SBW: Slow, bat­tling and look­ing wob­bly

Herald on Sunday - - IN OTHER NEWS - Paul Lewis paul.lewis@nzme.co.nz

It has been qui­etly over­looked in the eu­pho­ria of that come­back against the Spring­boks but there were a few All Blacks who emerged from that test with a cou­ple of ques­tion marks as op­posed to ex­cla­ma­tion points.

Prin­ci­pal among them was Sonny Bill Wil­liams. Sure, it was only his sec­ond test back af­ter a long in­jury break but he looked well off the pace. Not only that, he missed tack­les.

Now 33, SBW is look­ing a bit SBW (slow, bat­tling and wob­bly). In April, when he’d come into Su­per Rugby af­ter an­other in­jury break, I wrote: “Wil­liams has been wor­ried by in­jury so far this Su­per Rugby sea­son and has looked vul­ner­a­ble (he’s been shown up for pace a time or two) and er­ror-prone.

“There’s noth­ing too un­usual in that. Old SBW of­ten takes a while to get up to full gal­lop; he is as fit as a rat and there is no doubt­ing his strength of pur­pose. Even at 34 [his age at the time of the next Cup], he will likely still be a force.”

There’s no doubt Wil­liams will be in the 51 to go to Ja­pan and Europe; he de­serves at least the chance to get his game right in the com­ing test matches and to dust off one of the All Blacks’ sharpest weapons — his off­loads.

But you do won­der if he and some of the oth­ers named here will be in the 31 to go back to Ja­pan for the World Cup. With the likes of Ryan Crotty, An­ton Lien­art-Brown, Jack Good­hue and Ngani Laumape around, most of whom can play 12 or 13, there is a chance SBW could be a high-pro­file ca­su­al­ties.

That’s par­tic­u­larly so given the rush de­fence suc­cess­fully em­ployed by the Lions last year and the Boks in Pre­to­ria. SBW has looked a bit ex­posed when his space is cut down. He also doesn’t have the kick­ing game for the lit­tle dinks and donks be­hind the rush de­fence (although no one in the All Blacks did at Lof­tus Vers­feld, with those tac­tics usu­ally just giv­ing the ball back to the South Africans).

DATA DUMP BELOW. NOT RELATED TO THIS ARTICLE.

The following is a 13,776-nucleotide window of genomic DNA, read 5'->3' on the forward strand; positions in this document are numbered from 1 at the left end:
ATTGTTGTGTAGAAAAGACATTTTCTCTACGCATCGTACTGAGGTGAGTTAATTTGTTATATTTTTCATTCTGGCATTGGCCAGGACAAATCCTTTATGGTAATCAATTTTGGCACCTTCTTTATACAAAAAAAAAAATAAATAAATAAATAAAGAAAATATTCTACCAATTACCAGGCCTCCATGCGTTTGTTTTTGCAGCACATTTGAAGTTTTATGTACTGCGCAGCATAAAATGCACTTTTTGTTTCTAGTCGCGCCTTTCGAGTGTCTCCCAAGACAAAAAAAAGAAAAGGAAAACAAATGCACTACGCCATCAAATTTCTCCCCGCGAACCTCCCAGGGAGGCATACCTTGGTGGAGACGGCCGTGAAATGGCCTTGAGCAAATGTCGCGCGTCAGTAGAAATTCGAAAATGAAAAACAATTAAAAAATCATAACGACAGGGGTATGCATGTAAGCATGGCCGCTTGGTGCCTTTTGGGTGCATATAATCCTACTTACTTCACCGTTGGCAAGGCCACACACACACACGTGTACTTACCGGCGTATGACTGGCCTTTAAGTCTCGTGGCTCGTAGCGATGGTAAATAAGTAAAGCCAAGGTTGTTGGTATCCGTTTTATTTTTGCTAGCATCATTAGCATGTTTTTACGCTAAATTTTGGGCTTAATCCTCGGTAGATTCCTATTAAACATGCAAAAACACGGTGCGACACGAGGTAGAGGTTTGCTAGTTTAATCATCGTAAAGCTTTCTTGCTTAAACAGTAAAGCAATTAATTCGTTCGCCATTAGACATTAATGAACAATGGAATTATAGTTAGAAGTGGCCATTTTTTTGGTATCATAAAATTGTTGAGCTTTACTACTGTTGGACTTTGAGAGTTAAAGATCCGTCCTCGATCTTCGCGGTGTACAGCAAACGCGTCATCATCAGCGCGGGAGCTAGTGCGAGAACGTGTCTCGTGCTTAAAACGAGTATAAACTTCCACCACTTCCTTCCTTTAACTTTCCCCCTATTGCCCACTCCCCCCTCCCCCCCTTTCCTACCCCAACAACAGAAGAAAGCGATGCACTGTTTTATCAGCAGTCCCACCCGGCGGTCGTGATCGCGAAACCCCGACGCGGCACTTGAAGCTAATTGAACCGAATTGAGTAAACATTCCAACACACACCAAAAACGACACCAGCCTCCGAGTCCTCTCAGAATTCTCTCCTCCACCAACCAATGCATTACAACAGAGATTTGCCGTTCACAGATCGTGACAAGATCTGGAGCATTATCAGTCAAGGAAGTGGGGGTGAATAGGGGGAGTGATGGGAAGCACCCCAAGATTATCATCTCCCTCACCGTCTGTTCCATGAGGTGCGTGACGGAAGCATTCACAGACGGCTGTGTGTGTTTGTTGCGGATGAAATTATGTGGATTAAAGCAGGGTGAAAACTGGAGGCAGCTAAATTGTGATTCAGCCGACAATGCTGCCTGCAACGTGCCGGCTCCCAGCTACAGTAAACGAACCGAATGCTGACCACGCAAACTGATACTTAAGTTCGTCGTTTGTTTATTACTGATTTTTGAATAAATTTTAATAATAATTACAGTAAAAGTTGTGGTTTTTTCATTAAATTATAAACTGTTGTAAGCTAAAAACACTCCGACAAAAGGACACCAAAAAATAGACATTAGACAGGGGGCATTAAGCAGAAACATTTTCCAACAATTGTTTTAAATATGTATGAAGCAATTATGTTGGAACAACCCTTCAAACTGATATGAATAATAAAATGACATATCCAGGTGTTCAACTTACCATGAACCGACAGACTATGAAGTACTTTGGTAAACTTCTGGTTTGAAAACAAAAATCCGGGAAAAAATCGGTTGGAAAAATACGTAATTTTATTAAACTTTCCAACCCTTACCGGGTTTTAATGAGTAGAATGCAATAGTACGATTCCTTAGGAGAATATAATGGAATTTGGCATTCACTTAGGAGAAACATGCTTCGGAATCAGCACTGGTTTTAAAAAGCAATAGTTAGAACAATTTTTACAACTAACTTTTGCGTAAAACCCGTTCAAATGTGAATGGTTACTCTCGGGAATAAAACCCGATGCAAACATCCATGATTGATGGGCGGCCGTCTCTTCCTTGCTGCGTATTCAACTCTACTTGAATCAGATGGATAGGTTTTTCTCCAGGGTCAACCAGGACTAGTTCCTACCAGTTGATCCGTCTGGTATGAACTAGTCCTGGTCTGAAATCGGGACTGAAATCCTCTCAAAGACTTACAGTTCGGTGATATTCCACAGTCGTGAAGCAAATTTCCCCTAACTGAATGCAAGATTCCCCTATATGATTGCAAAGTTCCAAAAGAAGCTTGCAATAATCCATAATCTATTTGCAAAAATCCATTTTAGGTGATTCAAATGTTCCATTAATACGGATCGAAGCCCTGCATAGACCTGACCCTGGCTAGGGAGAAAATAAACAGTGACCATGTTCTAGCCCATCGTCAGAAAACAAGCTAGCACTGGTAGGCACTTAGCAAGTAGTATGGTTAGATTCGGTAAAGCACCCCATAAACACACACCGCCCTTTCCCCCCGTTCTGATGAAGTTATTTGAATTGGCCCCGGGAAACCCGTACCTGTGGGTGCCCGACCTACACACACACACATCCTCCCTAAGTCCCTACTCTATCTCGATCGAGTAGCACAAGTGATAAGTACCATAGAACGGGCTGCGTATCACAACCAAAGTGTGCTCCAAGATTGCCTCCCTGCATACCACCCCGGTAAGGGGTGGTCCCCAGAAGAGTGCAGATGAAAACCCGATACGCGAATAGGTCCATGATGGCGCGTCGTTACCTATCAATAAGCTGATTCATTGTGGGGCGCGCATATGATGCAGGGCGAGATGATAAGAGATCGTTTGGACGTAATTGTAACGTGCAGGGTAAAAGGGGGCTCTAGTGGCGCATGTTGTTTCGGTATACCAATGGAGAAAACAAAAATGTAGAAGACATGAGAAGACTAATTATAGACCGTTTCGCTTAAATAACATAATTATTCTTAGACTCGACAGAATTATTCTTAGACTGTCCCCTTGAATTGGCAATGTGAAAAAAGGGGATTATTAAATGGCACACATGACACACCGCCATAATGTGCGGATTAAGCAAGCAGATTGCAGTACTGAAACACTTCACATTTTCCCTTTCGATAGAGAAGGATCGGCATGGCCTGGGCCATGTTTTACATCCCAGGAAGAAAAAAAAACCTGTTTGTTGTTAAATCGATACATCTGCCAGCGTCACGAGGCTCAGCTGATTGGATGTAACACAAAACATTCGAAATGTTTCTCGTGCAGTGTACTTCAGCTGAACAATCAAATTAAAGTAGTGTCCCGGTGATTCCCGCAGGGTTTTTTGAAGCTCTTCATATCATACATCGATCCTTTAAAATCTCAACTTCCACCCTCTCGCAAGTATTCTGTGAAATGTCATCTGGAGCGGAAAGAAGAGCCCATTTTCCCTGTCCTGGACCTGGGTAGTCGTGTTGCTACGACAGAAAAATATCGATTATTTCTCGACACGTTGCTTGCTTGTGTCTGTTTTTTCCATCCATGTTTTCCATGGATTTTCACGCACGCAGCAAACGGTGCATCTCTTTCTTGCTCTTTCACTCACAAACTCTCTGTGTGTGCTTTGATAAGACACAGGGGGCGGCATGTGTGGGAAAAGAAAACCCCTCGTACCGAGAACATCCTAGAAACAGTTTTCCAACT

I tend to think SBW will still go to the World Cup even if most of his par­tic­i­pa­tion is off the bench, when those off­loads could cause havoc in the last quar­ter of the game. But those missed tack­les jarred — he has al­ways been a telling de­fender, although you get the feel­ing the need to tackle lower to dodge yel­low (and red) cards may be cramp­ing his ef­fec­tive­ness. Old dog, new tricks?

Next up: Prop Tim Perry. Highly un­likely to go ahead of the many class props around now any­way. He is a de­cent scrum­mager but that missed tackle on Siya Kolisi for the Spring­boks when Damien de Al­lende scored was glar­ing.

It may come down to in­juries and Perry will be there or there­abouts but if they take five props to the World Cup, he will be bat­tling to stay ahead of the likes of Owen Franks, Joe Moody, Karl Tu’inukuafe, Ofa Tu­un­gafasi and the re­turn­ing Nepo Laulala. It may even be, af­ter that tackle, An­gus Ta’avao could move ahead of him now.

Shan­non Frizell be­gan his All Black ca­reer with a hiss and roar but has now had two pretty quiet test matches in a row.

Waisake Na­holo didn’t look all that flash un­der the high ball against the Boks, as some­times hap­pens with him. It will have been noted by World Cup coaches ev­ery­where.

His at­tack­ing qual­i­ties are many and var­ied but, as this col­umn has pointed out al­ready this sea­son, if the All Blacks are to guard against Beau­den Bar­rett’s off days with the boot, it may in­volve Ben Smith shift­ing to the wing and an­other po­ten­tial goal­kicker at full­back.

Jordie Bar­rett seems best for that, or Damian McKen­zie. That would mean no room for Na­holo in the test 23, a shame as his value as an ex­tra loose for­ward in the turnover bat­tles is sig­nif­i­cant.

Fi­nally, it will be in­trigu­ing see­ing which open­side flankers will be in the All Blacks’ 51, with Sam Cane ruled out and the like­li­hood that Matt Todd will not be com­ing back from Ja­pan just yet.

Todd will be back in time for the World Cup next year but you get the feel­ing coach Steve Hansen will want to take a rookie or two away with Ardie Savea.

North Har­bour’s Dil­lon Hunt is every­one’s first choice af­ter his pre­vi­ous ex­pe­ri­ence on last year’s end-of-sea­son tour.

Auck­land’s Blake Gib­son is in­jured and po­ten­tial roughies in­clude Otago’s James Len­t­jes (although he, too, has been in­jured and may be ruled out), Auck­land’s Dal­ton Pa­pali’i, Can­ter­bury’s Tom Christie and Waikato’s Luke Ja­cob­son, a No 6 who seems to have the right skills for an open­side.

Photo / Photosport

Sonny Bill Wil­liams.

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